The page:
March 17, 2014
Moss Still Lives After 1500 Years Buried In Antarctic Ice
Brett Smith for redOrbit.com - Your Universe Online
British researchers who typically study polar moss samples because they provide indications of past climate conditions have found that Antarctic moss can survive trapped under ice for over 1,500 years.
While some plant material has been brought back to life after 20 years of being frozen, only microbes have been shown to be capable of thousand-year feats of revival; that is until now.
"These mosses were basically in a very long-term deep freeze," said study author Peter Convey of the British Antarctic Survey. "This timescale of survival and recovery is much, much longer than anything reported for them before."
The British scientist added that the findings have particular relevancy for Antarctic ecosystems and climate as mosses are main land producers in southern and northern polar regions. In the Arctic in particular, mosses are accountable for storing the majority of the fixed carbon. If mosses can get by in this way for such extended periods of time, then development of an ecosystem once the ice retreats wouldn't involve long-distance, transoceanic colonization events.
"What mosses do in the ecosystem is far more important than we would generally realise when we look at a moss on a wall here for instance,” Convey said. “Understanding what controls their growth and distribution, particularly in a fast-changing part of the world such as the Antarctic Peninsula region, is therefore of much wider significance."
In the study, which was published in the journal Current Biology, the team took cores of moss from deep in an icy moss bank in the Antarctic. The researchers sliced the frozen moss cores meticulously, keeping them clear of contaminants, and positioned them inside an incubator with a normal growth temperature and light level. After several weeks, the moss began to grow again. Using radioactive dating, the group found that the moss was at least 1,530 years old, and perhaps even older – as the moss would have been decades old when it was initially frozen.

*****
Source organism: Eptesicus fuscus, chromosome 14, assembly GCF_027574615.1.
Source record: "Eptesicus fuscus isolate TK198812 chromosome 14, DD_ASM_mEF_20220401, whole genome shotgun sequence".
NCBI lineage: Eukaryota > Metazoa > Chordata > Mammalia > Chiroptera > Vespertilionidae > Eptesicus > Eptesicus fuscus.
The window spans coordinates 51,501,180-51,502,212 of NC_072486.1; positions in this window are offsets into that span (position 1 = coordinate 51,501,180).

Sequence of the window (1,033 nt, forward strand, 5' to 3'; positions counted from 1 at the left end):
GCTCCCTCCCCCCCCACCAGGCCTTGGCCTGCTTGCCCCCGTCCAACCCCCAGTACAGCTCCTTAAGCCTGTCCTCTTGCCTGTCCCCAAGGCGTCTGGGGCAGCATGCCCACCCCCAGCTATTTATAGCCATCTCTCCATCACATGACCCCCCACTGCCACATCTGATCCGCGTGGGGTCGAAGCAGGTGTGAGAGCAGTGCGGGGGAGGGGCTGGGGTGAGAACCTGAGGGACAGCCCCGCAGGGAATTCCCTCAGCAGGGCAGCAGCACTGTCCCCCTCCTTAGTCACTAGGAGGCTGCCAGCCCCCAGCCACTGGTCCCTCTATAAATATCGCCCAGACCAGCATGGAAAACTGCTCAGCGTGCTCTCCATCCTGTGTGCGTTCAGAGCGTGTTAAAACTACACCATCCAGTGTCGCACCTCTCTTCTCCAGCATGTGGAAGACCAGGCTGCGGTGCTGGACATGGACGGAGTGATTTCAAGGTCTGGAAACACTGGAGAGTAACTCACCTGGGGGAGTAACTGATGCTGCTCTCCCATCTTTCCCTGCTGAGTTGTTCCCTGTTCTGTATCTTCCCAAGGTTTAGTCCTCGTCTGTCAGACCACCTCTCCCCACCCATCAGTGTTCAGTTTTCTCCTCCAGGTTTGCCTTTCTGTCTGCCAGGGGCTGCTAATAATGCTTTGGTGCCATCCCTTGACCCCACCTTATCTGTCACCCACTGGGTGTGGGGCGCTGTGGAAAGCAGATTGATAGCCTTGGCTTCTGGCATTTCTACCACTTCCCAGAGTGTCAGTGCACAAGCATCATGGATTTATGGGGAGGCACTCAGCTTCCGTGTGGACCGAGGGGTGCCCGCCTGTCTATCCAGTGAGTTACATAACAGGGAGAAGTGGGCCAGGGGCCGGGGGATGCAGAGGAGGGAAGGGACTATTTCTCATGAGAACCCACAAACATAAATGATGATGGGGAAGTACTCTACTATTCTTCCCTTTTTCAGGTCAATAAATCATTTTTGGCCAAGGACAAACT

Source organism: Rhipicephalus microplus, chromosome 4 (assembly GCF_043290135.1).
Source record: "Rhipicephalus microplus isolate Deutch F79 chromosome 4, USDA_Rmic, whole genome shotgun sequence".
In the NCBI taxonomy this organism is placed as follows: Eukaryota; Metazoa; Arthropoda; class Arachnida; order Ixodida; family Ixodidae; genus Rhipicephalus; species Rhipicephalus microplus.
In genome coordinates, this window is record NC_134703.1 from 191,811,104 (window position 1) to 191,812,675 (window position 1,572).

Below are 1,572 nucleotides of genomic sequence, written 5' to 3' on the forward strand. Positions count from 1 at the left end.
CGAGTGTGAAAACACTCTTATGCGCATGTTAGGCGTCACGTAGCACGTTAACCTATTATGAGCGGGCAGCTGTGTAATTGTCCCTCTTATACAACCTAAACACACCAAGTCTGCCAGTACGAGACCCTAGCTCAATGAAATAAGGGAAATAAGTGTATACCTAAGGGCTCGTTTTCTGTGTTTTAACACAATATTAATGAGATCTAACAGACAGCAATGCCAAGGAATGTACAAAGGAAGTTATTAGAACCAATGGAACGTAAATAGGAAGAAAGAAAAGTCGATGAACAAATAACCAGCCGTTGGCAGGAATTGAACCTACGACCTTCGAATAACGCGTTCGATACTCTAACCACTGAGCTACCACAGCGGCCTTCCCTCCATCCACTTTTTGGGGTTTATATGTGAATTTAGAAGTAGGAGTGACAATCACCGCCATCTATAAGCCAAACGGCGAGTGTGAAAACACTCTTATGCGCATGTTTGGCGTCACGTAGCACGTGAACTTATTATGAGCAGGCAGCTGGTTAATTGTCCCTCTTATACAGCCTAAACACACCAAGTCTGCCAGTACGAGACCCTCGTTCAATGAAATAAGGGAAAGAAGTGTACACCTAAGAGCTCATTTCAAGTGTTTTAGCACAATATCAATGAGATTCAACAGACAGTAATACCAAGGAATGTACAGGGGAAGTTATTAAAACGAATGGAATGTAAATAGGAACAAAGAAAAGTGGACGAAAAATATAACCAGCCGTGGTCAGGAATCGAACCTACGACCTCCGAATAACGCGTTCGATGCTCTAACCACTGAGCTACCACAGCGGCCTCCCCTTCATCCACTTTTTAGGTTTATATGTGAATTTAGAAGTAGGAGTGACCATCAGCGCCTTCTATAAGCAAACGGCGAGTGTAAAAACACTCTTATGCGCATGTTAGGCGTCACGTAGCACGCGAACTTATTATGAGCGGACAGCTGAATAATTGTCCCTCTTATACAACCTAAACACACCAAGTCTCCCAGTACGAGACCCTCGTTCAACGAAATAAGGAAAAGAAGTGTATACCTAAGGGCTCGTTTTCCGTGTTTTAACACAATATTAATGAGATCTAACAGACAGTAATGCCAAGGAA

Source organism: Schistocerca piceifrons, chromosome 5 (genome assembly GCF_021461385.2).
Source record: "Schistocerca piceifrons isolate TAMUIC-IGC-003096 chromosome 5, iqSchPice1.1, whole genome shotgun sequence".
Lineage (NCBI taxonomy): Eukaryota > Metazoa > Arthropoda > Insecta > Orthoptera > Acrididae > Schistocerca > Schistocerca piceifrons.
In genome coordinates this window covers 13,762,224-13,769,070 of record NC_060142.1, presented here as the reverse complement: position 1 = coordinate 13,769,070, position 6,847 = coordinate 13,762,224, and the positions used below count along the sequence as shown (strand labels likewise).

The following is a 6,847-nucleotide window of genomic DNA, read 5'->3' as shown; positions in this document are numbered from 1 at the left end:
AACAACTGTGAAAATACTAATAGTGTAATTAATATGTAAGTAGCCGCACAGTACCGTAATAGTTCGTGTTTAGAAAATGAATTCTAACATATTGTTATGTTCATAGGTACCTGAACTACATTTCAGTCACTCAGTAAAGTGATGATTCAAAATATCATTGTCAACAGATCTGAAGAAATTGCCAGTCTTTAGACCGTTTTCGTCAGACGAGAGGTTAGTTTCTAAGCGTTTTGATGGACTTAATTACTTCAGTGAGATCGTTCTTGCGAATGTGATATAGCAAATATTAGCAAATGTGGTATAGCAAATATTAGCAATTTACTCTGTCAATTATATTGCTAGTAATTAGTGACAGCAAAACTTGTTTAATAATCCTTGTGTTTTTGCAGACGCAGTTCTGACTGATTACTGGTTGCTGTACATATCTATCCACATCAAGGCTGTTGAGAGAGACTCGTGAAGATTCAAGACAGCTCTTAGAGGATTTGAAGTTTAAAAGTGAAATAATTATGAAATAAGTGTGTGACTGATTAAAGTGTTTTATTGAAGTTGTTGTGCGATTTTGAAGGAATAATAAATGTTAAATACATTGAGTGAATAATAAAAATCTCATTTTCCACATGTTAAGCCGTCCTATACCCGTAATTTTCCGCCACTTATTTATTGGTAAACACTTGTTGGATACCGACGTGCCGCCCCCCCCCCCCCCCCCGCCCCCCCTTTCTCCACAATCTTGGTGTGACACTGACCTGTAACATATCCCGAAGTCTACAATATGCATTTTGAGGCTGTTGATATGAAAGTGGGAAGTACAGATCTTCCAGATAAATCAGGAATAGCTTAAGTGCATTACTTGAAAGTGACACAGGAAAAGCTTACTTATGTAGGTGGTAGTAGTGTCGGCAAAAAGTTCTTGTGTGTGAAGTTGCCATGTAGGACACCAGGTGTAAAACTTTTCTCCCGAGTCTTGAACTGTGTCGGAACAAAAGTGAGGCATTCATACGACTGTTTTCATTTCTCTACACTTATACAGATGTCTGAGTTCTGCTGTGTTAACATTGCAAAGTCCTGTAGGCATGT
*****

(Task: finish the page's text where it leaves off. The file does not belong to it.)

"This experiment shows that multi-cellular organisms, plants in this case, can survive over far longer timescales than previously thought,” Convey said. “These mosses, a key part of the ecosystem, could survive century to millennial periods of ice advance, such as the Little Ice Age in Europe.”
"If they can survive in this way, then recolonization following an ice age, once the ice retreats, would be a lot easier than migrating trans-oceanic distances from warmer regions,” he added. “It also maintains diversity in an area that would otherwise be wiped clean of life by the ice advance.”
The researchers wrote in their conclusion that these polar mosses may be able to persist even longer than 1,500 years.
"The potential clearly exists for much longer survival—although viability between successive interglacials would require a period of at least tens of thousands of years," the researchers wrote. "Such a possibility provides an entirely new survival mechanism and a refugium for a major element of the polar terrestrial biota."
"Although it would be a big jump from the current finding, this does raise the possibility of complex life forms surviving even longer periods once encased in permafrost or ice,” Convey noted.